Studying at Japanese University: One Strange Experience I Had

A bit about what I will cover in this article

After going over my experience studying in a Japanese university “zemi” course, I will go over some…strange things I noticed on a class field trip, including…bath time communication. Yeah…you read that right. Let’s get started!

A bit about my background and University Zemi’s in Japan

Hi, my name is Evan. I moved to Japan in early 2015, first to study Japanese at a Japanese language school in the heart of Osaka, and then later to enter Kwansei Gakuin University from 2016 to early 2020. In Japanese universities every student is assigned to an a zemi class (ゼミナール), an intensive seminar group of 10-20 students that study together, go on field trips together, and almost just as often go on nomikai drinking parties together! This zemi acts somewhat like your new university family. Really, it’s a bit like joining the Yakuza, or even the mafia. As a member of a zemi, the zemi is your life, and your life is the zemi.

Every zemi is a unique world in and of itself. Your teacher, dictate’s your fate, with the curriculum and overall vibe of each zemi class differing wildly. Essentially, choosing a zemi during your 2nd year of Japanese university dictates how the next 2 years of your life will go. What kind of connections do you want to make? What job opportunities can each zemi open up? What difficulty setting do you want to set for your own existence. These are the questions Japanese university students ask themselves before choosing their zemi class. Or…maybe they just join the zemi their friends join? I can’t speak for everyone, but one thing I did notice is how these varying levels of difficulty within zemi’s dictate the social and education dynamics towards the last two years of university in Japan. The students who want strive for challenges in their education tend to find themselves in similar zemi’s when this choice crops up.

What we studied at my zemi

Fair warning, i’m going to dive into some pretty heavy concepts in the next paragraph. Feel free to jump down to the next section if you want to read about Japanese drinking party fun, and my weird zemi story.

Every zemi also has a different theme, or subject of choice. This is heavily influenced by the teacher who runs each class. Our zemi’s theme was 「世界の中の日本のありさま」, which may be translated as “Japan’s place in the world.” Through the study of various texts relating to 日本人論 (Nihonjinron (日本人論, “theories/discussions about the Japanese”), is a genre of texts that focus on issues of Japanese national and cultural identity.), we would discuss subjects such as the Sapir Whorf Hypothesis, which is the theory that the language we speak limits the boundaries of how we may think. We studied further texts such as 日本人の仲間意識(Nihonjin no Nakama Ishiki), which explores the linguistic characteristics relating to how the Japanese language defines and indirectly attributes bias to the way relationships are formulated. This would become a topic closely linked to the topic of my final graduation thesis where I would cover the link between the Japanese concept of 遠慮 (can be loosely translated to restraint) and how relationships are defined within the Japanese society. There’s more and more, but I won’t attempt to translate so many concepts that only exist within the context of the Japanese language.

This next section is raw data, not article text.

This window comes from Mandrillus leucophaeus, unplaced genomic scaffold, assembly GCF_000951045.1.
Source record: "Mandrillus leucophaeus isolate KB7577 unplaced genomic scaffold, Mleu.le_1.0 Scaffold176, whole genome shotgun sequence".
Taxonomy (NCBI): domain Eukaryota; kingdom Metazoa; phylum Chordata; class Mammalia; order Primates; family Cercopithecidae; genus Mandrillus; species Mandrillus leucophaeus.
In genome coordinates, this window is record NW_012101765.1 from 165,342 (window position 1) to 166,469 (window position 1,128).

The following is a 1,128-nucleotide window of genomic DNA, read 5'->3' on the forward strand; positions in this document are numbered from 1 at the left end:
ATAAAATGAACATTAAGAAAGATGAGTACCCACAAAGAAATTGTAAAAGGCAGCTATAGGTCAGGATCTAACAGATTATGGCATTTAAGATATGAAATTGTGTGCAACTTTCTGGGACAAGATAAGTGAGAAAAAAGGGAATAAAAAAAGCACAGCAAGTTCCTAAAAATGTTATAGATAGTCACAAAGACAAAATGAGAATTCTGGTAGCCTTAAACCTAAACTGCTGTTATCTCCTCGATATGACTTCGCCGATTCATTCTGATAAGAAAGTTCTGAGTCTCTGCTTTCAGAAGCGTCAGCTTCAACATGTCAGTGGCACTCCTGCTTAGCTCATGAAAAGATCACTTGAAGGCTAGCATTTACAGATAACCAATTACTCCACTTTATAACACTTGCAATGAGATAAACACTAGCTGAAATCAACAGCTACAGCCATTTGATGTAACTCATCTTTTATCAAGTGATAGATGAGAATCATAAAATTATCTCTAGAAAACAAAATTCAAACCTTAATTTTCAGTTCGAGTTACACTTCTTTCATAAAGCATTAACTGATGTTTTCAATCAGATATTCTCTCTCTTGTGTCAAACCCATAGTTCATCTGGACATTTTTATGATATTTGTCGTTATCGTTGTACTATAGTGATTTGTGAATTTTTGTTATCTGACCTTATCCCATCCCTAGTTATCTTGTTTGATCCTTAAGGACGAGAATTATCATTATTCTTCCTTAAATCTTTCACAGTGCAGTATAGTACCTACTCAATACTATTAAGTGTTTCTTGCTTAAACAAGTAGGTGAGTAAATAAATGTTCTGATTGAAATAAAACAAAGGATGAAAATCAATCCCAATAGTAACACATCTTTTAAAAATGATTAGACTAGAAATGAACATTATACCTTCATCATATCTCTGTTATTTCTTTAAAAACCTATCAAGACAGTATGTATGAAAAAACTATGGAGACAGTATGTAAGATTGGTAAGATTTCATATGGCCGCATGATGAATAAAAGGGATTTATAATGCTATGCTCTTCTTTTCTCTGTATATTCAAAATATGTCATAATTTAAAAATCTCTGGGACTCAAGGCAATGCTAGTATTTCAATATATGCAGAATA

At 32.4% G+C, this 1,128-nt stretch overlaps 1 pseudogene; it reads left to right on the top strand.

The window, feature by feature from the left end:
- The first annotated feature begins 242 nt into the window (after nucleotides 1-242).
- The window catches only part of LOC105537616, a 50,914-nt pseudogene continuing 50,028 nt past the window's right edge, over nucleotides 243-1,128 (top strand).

What it’s like studying at a Japanese university. Drinking with your teacher every week???

It’s true! Every week the Asahi super dry would be unleashed. Kanpai after kanpai (kanpai means cheers in Japanese), jug after jug, and toast after toast, Japanese drinking parties play an important role in Japanese society. Very important! In fact, there is a unique Japanese word that encompasses this entire social dynamic: 無礼講 (Bureiko). Bureiko is a Japanese term for the minor breakdown of rules that tends to occur at nomikai, or Japanese drinking parties. This dynamic is very complex, but, put simply, drinking parties in Japan allow people to set aside all of the rules of Japan’s social hierarchy. Everyone can do what they want, and act how they want. Really. You can say almost anything to your teacher or boss and get away with it. This is the concept of bureiko. What happens at the nomikai, stays at the nomikai. Im fact, this bureiko dynamic can lead to some awkward situations.